Talking to your kids about drug and alcohol use - WSFA.com: News Weather and Sports for Montgomery, AL.

Talking to your kids about drug and alcohol use

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KANSAS CITY, MO (KCTV) -

Prosecutors said they have no plans to press any charges in Quentin Underhill's death, but police are urging parents to use his death to talk to their children about the dangers of drugs and alcohol.

Alcohol and drug use remains an issue for children between 12 and 17. A local survey recently found that seven percent of metro high school students reported "misusing mostly prescription drugs."

"Kids don't think it's dangerous because it's medication and, in fact, if you're using it in a way, that's not properly diagnosed or prescribed, it can be every bit as dangerous and lethal as any other illicit drug," said Vickie Ward with the Tri-County Mental Health Center.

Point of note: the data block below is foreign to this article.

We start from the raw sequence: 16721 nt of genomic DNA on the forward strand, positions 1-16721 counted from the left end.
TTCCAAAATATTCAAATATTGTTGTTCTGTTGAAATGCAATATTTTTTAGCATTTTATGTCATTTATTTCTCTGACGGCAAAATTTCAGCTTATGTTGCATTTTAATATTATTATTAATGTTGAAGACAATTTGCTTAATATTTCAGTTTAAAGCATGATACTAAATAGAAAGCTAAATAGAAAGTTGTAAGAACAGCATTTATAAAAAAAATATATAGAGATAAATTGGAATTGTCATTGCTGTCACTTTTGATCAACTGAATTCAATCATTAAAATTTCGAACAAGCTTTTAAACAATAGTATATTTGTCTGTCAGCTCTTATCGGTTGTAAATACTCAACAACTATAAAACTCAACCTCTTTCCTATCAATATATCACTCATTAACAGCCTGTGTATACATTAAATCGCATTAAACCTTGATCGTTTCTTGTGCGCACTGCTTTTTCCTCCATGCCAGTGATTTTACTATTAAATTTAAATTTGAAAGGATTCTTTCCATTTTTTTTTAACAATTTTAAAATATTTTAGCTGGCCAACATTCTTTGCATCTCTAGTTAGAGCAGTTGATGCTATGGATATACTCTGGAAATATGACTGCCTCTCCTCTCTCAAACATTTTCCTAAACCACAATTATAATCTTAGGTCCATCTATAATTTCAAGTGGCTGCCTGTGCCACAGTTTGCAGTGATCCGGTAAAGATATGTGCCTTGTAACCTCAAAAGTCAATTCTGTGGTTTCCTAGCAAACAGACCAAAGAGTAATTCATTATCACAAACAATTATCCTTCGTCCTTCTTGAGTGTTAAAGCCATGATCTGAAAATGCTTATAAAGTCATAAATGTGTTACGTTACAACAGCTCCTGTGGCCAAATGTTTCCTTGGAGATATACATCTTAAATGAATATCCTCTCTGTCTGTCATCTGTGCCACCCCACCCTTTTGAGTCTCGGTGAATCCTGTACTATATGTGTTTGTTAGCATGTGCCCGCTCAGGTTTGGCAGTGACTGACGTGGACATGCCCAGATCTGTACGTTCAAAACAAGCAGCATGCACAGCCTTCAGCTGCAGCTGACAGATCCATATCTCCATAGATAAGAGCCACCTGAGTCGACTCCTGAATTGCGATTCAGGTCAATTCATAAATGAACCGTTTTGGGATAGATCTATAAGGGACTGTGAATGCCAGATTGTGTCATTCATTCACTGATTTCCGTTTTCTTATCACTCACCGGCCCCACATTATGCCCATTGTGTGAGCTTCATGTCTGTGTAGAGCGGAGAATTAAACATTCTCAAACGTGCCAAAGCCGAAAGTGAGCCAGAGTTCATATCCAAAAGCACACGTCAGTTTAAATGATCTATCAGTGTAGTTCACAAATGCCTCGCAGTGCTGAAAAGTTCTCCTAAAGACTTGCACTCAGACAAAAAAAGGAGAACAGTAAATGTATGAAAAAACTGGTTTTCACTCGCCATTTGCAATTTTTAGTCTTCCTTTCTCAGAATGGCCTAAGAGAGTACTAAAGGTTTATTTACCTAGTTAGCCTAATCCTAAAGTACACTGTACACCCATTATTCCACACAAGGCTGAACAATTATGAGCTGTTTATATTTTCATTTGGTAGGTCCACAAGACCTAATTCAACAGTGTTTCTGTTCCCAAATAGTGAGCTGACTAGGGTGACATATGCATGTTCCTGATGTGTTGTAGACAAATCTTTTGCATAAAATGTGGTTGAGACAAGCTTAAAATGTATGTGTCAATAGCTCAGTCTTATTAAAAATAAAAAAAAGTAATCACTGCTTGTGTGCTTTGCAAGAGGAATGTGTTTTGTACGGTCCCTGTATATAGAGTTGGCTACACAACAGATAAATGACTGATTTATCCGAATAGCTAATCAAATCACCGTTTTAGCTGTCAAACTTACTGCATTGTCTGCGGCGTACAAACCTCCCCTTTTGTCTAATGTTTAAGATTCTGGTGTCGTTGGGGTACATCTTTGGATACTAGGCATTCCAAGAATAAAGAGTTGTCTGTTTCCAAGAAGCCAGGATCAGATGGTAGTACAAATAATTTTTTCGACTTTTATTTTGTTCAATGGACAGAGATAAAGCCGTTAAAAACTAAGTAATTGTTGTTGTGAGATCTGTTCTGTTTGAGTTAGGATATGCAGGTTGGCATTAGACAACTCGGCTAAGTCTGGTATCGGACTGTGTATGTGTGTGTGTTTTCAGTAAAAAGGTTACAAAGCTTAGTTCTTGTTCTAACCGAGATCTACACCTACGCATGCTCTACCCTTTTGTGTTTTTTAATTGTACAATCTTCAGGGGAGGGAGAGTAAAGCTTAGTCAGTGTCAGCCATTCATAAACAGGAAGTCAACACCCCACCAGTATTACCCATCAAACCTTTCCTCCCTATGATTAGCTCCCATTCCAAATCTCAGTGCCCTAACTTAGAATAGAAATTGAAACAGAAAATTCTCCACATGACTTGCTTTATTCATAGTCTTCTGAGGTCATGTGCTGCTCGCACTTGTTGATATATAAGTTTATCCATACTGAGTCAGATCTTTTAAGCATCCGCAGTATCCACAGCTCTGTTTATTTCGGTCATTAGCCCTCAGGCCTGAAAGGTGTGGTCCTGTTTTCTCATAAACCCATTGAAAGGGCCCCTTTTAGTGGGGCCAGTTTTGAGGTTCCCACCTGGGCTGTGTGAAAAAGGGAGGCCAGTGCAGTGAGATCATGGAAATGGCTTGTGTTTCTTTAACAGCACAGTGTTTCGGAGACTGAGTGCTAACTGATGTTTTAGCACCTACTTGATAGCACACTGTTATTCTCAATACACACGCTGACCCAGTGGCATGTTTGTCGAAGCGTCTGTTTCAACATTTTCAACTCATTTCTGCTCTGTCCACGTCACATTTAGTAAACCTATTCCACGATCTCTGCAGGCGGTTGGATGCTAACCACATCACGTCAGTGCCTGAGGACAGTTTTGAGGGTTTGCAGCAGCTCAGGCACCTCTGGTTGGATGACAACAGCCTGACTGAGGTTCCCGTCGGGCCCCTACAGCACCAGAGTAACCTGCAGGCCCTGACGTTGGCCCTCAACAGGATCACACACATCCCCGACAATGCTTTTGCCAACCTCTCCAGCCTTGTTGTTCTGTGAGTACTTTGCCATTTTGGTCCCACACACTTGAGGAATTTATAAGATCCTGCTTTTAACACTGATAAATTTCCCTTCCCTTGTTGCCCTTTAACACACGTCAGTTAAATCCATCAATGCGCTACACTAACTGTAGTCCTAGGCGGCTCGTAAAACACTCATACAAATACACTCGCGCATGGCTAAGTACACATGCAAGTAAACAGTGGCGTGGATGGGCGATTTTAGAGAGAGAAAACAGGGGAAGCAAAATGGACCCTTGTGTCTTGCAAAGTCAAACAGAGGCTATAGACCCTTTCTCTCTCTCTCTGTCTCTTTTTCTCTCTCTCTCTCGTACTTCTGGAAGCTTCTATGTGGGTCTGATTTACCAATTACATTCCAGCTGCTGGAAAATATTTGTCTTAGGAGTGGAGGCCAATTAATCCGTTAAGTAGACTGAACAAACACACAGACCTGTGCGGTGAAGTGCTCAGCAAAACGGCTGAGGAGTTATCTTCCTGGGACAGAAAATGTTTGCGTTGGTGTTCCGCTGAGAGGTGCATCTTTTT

Ward said teens who take drugs are gambling with their lives.

"Many times kids don't even know what they're using. They're pills. They don't know if it's a stimulant, a narcotic, or if it's a depressant. They may be taking a combination. They may be taking it with alcohol, of which any combination thereof could be lethal," she said.

Different drugs present different symptoms, so it's not always clear what a child may be taking. Ward's best advice is to be a good role model and don't share medication or keep it around for future use. She tells parents to keep their expectations for their child clear and always know where they are and who they're with.

If a parent suspects their child could be abusing drugs, Wards said tot look for the following signs.

"By and large, any time that your child, or a child that you know, is acting differently, then that's a red flag. If they're hanging around a different group of kids, if there's a grade change, a behavior change, sleeping more or sleeping less, those are signs that there might be some kind of drug abuse," she said.

Ward's no. 1 tip is communication, There's no such thing as one conversation about drugs and alcohol – it should be an ongoing dialogue. She said that goes a long way in letting a child do what he or she wants most of all.

"Kids just want to get together and hang out. It's up to us to make sure they have a safe environment to do that," she said.

Ward said there are a lot of useful tools online. Click here for more information in talking to your teen about drugs.

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